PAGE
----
Smart Metering: Are utilities following the Kodak way?
Utilities in the energy sector have to face many different technological developments at the same time. The digitalization of the consumer market starts with the smart meter rollout that is currently underway in many states worldwide. We have discussed different national approaches to smart meter rollout in this post.
So far, the understanding in the energy sector has seemed to be that smart meters themselves need to be a business case. A cost-benefit analysis prepared in Europe to evaluate the potential need for smart metering primarily focuses on three potential benefits of smart metering:
- change in consumer behaviour
- reduced billing costs for retailers and
- reduction of network outages.
This short list of benefits gives quite a good idea of how utilities approach data-driven business models. Their imperative seems to be to use data from smart metering or other distributed resources to increase the efficiency of existing products, services and tasks. While this is a reasonable and necessary approach, it falls short of exploiting the real potential of data: the development of new products and services based on data that change how utilities operate today.
While optimized sales of electricity and dynamic tariffs seem to be the low-hanging fruits, the combination of new data analytics and data from smart metering offers new business opportunities for utilities
This perspective, however, is not in the focus of utilities, at least as far as a survey from 2013 by T-Systems shows. In 2013, T-Systems conducted a survey among 250 managers from Western-European utilities. Nearly 50% of the experts surveyed stated they saw no value in data from smart metering, even though they expected the available data to increase by 25% annually (T-Systems 2013).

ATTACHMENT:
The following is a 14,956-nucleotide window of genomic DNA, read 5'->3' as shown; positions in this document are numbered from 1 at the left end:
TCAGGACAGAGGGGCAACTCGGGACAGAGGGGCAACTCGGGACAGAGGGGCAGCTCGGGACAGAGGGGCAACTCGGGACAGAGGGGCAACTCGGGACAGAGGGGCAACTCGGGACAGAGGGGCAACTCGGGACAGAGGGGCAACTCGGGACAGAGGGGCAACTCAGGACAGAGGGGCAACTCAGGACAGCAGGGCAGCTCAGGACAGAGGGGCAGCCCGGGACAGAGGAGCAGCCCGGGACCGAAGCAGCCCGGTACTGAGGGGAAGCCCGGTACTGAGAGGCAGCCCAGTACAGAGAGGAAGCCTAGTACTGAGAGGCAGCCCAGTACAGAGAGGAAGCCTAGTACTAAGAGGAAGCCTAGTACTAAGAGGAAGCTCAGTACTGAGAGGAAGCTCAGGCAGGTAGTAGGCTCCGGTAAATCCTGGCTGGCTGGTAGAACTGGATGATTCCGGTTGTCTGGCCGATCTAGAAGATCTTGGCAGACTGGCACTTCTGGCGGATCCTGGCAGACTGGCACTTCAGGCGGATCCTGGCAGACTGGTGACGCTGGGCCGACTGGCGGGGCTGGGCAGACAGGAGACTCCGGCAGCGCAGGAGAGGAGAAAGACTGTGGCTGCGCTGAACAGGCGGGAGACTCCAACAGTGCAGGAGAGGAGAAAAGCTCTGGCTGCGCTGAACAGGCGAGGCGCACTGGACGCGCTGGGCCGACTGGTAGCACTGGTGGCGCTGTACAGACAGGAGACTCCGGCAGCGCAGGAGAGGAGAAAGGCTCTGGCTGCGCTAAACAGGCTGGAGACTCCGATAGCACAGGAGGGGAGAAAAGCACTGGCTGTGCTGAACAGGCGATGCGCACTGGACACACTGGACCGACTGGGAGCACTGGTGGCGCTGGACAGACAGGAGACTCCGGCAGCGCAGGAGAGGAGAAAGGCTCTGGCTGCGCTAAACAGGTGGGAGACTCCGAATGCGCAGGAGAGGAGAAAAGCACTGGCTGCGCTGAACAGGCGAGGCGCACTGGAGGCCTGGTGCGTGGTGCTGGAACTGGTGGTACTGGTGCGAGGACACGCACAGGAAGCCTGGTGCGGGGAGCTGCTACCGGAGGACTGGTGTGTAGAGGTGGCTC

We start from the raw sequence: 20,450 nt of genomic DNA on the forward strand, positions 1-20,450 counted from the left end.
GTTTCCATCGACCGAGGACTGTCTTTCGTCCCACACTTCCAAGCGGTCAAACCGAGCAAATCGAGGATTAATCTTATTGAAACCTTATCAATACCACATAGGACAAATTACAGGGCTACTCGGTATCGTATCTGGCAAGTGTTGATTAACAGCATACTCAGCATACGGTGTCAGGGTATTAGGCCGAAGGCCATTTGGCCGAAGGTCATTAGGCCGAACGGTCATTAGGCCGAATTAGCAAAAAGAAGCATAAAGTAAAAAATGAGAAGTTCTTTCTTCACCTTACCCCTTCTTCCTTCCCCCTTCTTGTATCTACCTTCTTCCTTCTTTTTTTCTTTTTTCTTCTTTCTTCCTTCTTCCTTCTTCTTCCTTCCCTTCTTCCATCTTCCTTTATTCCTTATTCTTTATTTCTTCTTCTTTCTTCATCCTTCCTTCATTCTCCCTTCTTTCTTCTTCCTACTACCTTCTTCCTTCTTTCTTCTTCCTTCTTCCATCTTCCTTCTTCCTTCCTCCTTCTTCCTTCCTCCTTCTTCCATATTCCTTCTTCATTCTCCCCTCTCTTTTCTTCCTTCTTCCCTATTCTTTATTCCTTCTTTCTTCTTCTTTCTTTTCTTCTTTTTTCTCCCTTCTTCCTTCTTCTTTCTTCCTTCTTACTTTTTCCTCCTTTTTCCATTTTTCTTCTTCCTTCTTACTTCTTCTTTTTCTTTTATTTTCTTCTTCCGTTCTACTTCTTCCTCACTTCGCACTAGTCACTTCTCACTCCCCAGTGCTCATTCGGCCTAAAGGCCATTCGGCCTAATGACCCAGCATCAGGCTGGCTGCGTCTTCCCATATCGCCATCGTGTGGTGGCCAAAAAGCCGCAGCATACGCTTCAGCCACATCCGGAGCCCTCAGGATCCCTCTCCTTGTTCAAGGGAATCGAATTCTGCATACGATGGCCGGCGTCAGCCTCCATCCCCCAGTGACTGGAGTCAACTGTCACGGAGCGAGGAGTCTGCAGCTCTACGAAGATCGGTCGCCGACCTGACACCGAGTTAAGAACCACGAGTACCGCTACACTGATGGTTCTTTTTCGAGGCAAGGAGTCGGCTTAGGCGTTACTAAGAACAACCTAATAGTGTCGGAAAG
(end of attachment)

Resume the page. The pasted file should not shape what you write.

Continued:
While this survey is already five years old, it is a good indicator of where managers (who may still be in similar positions in the energy sector today) of energy utilities stand with respect to data-driven business models.
Even today, European utilities focus on investment in digital infrastructure (such as smart meters or other assets), but investment has stagnated in the last three years as we have discussed in this post here. Still, there exist different data-based business models, especially based on smart meter data. Bischoff et al (2017) provide a nice overview of the different business models discussed in relation to smart metering.
Bischoff et al (2017) conducted a literature review and compiled a data set of more than 100 publications that discuss potential business models for utilities based on smart metering. Out of this data set, they derived seven categories of smart meter-enabled business models. These categories are summarized in Figure 1 and related to the consumer segment that the individual category is targeting.
Figure 1: Categorization of smart meter based business models (Bischoff et al (2017))
Bischoff et al (2017) show that potential business models based on smart meter go far beyond the models analysed in most cost-benefit-analyses for smart metering in Europe.
While optimized sales of electricity and dynamic tariffs seem to be the low-hanging fruits, the combination of new data analytics (e.g. predictive analytics) and data from smart metering offers new business opportunities for utilities.
More importantly, smart meter operation itself, the sales and operation of smart meters, is not discussed in Bischoff et al (2017) as one of the potential business models related to smart metering for utilities. However, as mentioned before, this is the business case most utilities currently focus on in Europe. But there are other approaches in the market as well.
How FreshEnergy strives for a business model based on providing customers with free smart meters